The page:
Elderly People With Alzheimer’s Disease Are At Risk for Swallowing Dysfunction
PERTH, Australia — April 22, 2015 — People with Alzheimer’s disease (AD) may have muscle tissue loss and swallowing problems that need treatment, according to a study presented here at the 30th International Conference of Alzheimer’s Disease International (ADI).
The results of the study suggest that treatment of swallowing dysfunction is important for sarcopenia prevention in elderly people with AD. Yutaka Watanabe, PhD, DDS, Department of Oral Diseases Research, National Center for Geriatrics and Gerontology, Obu, Japan, and colleagues presented the study on April 16.
Sarcopenia, measured by Skeletal Muscle Index (SMI), is a risk factor for a decline in the activities of daily living (ADL) among the elderly, and secondary sarcopenia may be caused by factors other than aging, such as malnutrition or chronic illness, including dementia.
To investigate the risk factors of appendicular skeletal muscle mass decline in elderly people with AD and focus on oral function, Dr. Watanabe and colleagues studied 232 elderly patients with AD in 2 prefectures in Japan. The average age of the 201 women and 31 men was 85.4 years.
All of the participants underwent SMI measurement with the InBodyS10 body water analysis device for monitoring nutritional status (InBody Co., Ltd., Seoul, South Korea) and were evaluated with the Mini-Nutrition Assessment short form, clinical dementia rating (CDR), and Barthel index of ADL. They were tested for eating and swallowing function, occlusal contacts, tongue function, and swallowing function. The participants also completed a survey of basic information.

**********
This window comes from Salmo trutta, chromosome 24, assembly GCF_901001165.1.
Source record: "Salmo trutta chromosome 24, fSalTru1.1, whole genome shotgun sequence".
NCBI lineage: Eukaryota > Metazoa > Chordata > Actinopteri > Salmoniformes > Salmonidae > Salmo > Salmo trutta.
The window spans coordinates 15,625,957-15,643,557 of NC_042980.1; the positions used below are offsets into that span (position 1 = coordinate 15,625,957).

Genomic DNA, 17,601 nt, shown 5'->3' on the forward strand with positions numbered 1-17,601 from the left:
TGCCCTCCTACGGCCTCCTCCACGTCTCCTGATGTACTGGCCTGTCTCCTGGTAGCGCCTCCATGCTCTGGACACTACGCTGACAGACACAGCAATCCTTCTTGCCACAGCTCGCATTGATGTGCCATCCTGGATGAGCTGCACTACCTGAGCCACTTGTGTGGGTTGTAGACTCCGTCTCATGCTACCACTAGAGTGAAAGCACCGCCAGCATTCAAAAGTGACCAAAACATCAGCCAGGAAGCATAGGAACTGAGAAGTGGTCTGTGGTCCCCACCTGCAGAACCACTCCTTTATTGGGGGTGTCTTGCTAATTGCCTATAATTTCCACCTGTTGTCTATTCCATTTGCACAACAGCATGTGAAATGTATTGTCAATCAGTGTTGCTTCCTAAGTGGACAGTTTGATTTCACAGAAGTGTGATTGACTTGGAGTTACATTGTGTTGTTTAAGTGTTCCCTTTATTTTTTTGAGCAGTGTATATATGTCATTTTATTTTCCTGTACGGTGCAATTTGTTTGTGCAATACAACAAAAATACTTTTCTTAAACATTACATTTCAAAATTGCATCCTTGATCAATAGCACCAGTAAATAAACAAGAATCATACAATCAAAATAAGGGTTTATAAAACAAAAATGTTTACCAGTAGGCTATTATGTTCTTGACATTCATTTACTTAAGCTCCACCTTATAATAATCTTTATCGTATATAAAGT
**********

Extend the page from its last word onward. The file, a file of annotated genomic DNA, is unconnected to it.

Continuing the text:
The lowest 25th percentile was determined via multivariate analysis, SMI cut-off values were set for women and men, and logistic regression was used to investigate factors related to SMI.
The researchers created 3 models that gave them statistically significant results. In model 1, with all variables controlled, the changes in Barthel index and swallowing function were significant, with both having an odds ratio (OR) of 15.2. Model 2, which had independent variables controlled for basic information, AD severity, oral status, oral function, and swallowing function, showed a change to severe CDR (OR = 30.3) and swallowing function (OR = 12.8) In model 3, with independent variables controlled for basic information and AD severity, there was a significant change to severe CDR (OR = 47.0).
“Greater SMI declines were seen in groups with increasing AD severity. Swallowing function, ADL decline, and dementia severity were significantly associated with SMI decline in elderly people with AD,” concluded the researchers.
[Presentation title: Risk Factors for Appendicular Skeletal Muscle Mass Decline in Elderly People With Alzheimer’s Disease: Focus on Swallowing Function. Abstract P079]
By Lorraine L. Janeczko